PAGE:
Applications for B-1 documents should be handled under Reg. 1049/2001; for B-2 documents, under Reg. 45/2001, because within its scope by virtue of Art. 3(2).

Requests for B-1 documents do not require a reason, by virtue of Art. 6(1) of Reg. 49/2001; for B-2 documents, will have to demonstrate the need for transfer of data, in accordance with Art. 8(b) of Reg. 45/2001.

Art. 8 ECHR (including justification test, where interference with privacy exists) must be applied with respect to application for B-1 documents to determine whether PD must be redacted, following Art. 4(1)(b) of Reg. 45/2001; B-2 documents will be subject to procedure outlined in Reg. 45/2001: processing must be lawful within meaning of Art. 5; applicant will have to give reasons in accordance with Art. 8; Art. will apply for applications from non-MSs or non-Community international organisations; Art. 10 regarding sensitive data applies; and Art. 18 requires the institution to inform the DS that he can object to processing.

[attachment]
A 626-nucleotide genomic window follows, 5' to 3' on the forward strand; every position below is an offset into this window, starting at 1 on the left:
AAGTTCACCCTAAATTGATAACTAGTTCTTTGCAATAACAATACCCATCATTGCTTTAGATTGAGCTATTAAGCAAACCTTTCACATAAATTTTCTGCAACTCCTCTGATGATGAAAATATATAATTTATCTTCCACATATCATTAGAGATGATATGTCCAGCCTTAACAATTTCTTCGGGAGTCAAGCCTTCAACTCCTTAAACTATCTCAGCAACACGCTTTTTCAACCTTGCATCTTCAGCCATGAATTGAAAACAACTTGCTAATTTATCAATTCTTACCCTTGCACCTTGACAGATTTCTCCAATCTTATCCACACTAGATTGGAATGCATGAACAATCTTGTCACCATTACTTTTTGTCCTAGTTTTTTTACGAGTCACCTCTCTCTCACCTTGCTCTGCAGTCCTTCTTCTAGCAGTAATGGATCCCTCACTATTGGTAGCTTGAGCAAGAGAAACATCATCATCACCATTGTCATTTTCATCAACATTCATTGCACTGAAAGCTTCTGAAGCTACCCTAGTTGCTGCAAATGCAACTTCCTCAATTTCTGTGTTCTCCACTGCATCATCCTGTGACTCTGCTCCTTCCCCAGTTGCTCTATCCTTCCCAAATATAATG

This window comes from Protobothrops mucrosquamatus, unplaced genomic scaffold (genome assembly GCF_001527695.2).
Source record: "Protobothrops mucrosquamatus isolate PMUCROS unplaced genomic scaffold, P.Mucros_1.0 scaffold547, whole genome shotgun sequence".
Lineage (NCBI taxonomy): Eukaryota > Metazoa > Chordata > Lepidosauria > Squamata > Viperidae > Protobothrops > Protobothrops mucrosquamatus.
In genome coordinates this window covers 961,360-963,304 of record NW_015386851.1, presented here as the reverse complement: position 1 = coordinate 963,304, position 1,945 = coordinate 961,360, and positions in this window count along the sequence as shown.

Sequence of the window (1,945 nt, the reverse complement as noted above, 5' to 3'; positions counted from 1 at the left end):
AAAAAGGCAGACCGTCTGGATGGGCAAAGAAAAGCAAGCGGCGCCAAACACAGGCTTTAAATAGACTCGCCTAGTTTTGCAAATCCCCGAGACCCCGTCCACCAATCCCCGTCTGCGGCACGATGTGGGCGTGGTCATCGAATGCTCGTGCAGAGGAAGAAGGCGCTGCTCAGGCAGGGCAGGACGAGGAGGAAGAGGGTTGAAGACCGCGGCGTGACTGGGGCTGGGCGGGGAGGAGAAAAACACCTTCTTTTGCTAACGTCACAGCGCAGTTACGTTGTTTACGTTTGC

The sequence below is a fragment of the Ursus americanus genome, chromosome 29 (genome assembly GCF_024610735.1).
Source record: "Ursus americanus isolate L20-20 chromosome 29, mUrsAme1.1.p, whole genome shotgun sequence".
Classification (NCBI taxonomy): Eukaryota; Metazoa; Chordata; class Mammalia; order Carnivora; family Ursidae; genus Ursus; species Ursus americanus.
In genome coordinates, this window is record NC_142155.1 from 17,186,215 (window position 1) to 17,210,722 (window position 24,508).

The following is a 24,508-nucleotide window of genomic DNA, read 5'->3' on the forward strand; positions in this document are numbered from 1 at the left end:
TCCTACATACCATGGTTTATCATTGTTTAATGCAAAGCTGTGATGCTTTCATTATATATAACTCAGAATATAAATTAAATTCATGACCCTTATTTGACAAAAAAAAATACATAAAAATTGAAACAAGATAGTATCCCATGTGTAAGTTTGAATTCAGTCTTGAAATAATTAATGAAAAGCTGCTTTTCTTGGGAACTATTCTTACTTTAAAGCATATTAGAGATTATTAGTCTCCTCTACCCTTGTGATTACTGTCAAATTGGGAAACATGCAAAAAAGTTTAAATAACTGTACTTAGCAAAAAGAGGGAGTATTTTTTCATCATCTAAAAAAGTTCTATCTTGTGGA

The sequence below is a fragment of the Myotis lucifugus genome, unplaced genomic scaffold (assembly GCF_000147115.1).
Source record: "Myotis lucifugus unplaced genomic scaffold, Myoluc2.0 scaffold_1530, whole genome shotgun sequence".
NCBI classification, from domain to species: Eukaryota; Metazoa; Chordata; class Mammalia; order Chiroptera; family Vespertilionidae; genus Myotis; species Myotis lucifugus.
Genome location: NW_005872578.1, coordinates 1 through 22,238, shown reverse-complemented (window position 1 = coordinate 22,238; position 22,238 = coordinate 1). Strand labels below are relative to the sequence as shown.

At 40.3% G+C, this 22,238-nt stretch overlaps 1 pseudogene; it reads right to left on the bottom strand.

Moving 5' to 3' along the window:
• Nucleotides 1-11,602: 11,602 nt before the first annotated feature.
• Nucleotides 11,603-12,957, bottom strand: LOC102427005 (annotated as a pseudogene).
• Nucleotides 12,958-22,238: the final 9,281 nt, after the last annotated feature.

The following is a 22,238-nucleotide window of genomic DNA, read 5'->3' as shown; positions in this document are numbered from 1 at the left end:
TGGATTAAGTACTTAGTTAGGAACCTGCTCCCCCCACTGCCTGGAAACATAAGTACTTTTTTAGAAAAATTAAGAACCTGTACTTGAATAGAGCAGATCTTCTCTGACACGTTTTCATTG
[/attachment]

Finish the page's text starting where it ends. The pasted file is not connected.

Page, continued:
Disclosure under Reg. 1049/2001 of B-1 documents is erga omnes; Disclosure under Reg. 45/2001 of B-2 documents is case-by-case and not erga omnes.

Art. 4(1)(b) exception: 1st part of exception applies to B-1 and B-2 documents; 2nd part applies only to B-2 documents.

Credits and acknowledgment go to Laraine Laudati, OLAF DPO.

Stay tuned for the case law.

Any questions can be submitted to: dan@e-crimeexpert.com

Additional information can be found at: www.e-crimeexppert.com

What do you think about the findings? Do you think that the applicant was right?